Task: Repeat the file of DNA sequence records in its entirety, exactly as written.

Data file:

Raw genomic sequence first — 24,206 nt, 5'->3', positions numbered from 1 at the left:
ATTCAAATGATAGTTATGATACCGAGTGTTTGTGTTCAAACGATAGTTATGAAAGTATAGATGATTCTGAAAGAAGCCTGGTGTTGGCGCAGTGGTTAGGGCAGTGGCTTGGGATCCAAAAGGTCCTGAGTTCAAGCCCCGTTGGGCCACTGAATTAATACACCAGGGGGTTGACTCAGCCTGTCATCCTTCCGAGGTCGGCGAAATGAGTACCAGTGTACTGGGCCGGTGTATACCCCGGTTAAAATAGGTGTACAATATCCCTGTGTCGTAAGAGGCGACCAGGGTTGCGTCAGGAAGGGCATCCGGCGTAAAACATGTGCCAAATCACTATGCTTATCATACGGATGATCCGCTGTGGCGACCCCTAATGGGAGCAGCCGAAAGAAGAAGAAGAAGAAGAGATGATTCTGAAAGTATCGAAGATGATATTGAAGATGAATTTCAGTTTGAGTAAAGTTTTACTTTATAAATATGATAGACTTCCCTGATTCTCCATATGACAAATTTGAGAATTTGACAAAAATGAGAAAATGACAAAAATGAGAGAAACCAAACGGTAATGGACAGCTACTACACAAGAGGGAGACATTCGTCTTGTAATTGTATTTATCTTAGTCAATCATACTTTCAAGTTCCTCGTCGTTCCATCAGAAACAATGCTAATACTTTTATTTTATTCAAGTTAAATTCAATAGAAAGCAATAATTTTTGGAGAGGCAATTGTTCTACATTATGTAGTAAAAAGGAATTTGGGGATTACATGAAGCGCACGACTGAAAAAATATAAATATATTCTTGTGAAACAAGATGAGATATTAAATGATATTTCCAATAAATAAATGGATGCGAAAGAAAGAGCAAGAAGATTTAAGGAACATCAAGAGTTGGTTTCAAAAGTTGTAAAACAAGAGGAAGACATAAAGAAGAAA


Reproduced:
Raw genomic sequence first — 24,206 nt, 5'->3', positions numbered from 1 at the left:
ATTCAAATGATAGTTATGATACCGAGTGTTTGTGTTCAAACGATAGTTATGAAAGTATAGATGATTCTGAAAGAAGCCTGGTGTTGGCGCAGTGGTTAGGGCAGTGGCTTGGGATCCAAAAGGTCCTGAGTTCAAGCCCCGTTGGGCCACTGAATTAATACACCAGGGGGTTGACTCAGCCTGTCATCCTTCCGAGGTCGGCGAAATGAGTACCAGTGTACTGGGCCGGTGTATACCCCGGTTAAAATAGGTGTACAATATCCCTGTGTCGTAAGAGGCGACCAGGGTTGCGTCAGGAAGGGCATCCGGCGTAAAACATGTGCCAAATCACTATGCTTATCATACGGATGATCCGCTGTGGCGACCCCTAATGGGAGCAGCCGAAAGAAGAAGAAGAAGAAGAGATGATTCTGAAAGTATCGAAGATGATATTGAAGATGAATTTCAGTTTGAGTAAAGTTTTACTTTATAAATATGATAGACTTCCCTGATTCTCCATATGACAAATTTGAGAATTTGACAAAAATGAGAAAATGACAAAAATGAGAGAAACCAAACGGTAATGGACAGCTACTACACAAGAGGGAGACATTCGTCTTGTAATTGTATTTATCTTAGTCAATCATACTTTCAAGTTCCTCGTCGTTCCATCAGAAACAATGCTAATACTTTTATTTTATTCAAGTTAAATTCAATAGAAAGCAATAATTTTTGGAGAGGCAATTGTTCTACATTATGTAGTAAAAAGGAATTTGGGGATTACATGAAGCGCACGACTGAAAAAATATAAATATATTCTTGTGAAACAAGATGAGATATTAAATGATATTTCCAATAAATAAATGGATGCGAAAGAAAGAGCAAGAAGATTTAAGGAACATCAAGAGTTGGTTTCAAAAGTTGTAAAACAAGAGGAAGACATAAAGAAGAAA